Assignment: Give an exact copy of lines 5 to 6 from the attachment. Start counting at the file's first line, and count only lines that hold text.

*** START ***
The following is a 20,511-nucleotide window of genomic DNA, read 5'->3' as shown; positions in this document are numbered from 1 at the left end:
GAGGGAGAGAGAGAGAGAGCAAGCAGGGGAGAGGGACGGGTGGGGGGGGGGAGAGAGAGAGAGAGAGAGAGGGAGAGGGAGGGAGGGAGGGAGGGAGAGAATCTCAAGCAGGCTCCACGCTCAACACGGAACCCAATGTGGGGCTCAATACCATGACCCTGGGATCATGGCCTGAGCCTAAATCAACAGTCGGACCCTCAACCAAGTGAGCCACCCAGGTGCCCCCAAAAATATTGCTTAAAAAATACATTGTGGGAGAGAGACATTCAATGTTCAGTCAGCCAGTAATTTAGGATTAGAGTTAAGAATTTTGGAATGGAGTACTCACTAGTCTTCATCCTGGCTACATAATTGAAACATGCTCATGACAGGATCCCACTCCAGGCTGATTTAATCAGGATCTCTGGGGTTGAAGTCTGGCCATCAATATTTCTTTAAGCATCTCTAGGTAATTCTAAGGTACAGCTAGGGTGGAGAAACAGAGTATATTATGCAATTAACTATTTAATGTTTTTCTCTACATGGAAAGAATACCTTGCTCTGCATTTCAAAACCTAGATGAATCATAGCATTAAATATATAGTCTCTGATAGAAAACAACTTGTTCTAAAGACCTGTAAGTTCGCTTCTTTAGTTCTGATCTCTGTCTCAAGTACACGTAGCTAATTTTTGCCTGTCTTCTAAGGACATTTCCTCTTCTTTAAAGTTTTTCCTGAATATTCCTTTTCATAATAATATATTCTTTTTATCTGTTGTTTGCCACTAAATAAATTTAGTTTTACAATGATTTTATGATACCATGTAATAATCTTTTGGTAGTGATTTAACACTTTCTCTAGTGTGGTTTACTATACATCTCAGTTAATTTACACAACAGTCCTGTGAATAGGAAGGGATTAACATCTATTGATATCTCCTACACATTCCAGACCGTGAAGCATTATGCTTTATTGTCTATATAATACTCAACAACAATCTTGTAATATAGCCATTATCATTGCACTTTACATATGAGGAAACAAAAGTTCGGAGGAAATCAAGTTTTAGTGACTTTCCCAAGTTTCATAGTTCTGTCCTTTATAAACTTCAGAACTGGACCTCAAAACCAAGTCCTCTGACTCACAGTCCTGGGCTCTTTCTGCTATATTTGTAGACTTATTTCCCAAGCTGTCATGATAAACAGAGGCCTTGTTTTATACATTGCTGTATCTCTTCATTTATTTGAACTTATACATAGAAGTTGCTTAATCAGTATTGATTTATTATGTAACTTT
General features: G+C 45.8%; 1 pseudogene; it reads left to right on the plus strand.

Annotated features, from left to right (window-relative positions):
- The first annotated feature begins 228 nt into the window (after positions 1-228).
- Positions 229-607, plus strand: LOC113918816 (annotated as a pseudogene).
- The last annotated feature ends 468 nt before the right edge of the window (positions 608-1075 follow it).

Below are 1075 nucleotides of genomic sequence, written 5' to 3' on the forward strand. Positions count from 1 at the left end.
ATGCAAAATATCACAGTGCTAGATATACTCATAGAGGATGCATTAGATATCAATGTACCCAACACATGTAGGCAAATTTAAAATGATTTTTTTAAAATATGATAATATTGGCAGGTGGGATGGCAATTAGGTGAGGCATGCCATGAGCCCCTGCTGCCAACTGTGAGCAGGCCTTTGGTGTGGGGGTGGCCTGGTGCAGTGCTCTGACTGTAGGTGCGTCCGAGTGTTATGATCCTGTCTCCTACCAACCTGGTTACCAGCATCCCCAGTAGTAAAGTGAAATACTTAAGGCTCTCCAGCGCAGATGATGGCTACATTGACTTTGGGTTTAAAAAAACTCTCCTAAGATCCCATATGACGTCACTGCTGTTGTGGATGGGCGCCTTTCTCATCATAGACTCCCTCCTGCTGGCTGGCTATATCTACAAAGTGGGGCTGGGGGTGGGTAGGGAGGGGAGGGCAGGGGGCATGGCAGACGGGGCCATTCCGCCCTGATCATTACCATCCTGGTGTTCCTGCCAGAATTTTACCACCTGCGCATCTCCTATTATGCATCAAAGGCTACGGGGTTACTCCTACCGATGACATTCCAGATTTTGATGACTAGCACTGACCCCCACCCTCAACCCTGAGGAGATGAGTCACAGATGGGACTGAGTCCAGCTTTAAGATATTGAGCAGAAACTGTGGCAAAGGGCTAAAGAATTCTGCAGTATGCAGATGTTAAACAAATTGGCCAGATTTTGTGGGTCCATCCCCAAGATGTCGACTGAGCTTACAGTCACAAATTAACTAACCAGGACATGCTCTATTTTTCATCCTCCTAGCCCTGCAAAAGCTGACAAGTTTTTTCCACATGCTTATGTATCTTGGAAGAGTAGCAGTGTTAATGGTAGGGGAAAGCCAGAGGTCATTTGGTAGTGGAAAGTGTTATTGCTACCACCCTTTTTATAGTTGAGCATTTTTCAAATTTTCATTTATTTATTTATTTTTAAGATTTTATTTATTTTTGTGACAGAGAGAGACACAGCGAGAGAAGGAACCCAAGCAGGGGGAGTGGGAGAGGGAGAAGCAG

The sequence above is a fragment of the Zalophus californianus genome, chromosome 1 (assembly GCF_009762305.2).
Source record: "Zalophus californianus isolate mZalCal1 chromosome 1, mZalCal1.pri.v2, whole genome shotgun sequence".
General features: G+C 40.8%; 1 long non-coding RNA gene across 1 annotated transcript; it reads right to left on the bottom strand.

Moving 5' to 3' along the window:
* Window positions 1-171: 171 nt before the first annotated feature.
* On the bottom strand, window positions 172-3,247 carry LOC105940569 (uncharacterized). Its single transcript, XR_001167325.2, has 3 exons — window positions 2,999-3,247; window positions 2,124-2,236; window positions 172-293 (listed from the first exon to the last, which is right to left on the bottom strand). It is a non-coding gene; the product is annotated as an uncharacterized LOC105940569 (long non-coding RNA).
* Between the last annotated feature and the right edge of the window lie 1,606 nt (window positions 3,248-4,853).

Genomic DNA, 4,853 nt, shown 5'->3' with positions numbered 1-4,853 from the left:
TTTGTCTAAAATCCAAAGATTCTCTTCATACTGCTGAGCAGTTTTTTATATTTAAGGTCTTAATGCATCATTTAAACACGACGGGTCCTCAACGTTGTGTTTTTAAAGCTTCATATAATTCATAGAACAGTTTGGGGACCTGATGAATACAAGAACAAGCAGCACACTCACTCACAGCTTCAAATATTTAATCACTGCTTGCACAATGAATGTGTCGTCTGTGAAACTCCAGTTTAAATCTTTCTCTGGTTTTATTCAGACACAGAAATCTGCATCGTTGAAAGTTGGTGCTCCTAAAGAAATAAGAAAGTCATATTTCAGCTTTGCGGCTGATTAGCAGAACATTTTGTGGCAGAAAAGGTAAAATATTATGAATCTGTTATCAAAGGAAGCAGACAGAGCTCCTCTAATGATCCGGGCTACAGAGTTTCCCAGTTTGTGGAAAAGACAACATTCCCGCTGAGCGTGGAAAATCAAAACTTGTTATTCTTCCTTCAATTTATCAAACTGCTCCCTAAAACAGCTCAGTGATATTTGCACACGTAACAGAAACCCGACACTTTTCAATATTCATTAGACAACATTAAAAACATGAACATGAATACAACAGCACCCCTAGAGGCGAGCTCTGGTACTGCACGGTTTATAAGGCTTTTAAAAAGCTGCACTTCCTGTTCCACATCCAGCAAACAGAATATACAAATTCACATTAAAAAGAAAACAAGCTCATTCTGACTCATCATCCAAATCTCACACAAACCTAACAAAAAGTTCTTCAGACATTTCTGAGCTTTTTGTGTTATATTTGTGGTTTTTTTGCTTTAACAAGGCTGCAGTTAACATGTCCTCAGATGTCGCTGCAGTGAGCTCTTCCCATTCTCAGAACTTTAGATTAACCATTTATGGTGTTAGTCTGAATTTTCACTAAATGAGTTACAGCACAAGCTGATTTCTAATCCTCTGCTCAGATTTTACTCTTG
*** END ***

- The first annotated feature begins 228 nt into the window (after positions 1-228).
- Positions 229-607, plus strand: LOC113918816 (annotated as a pseudogene).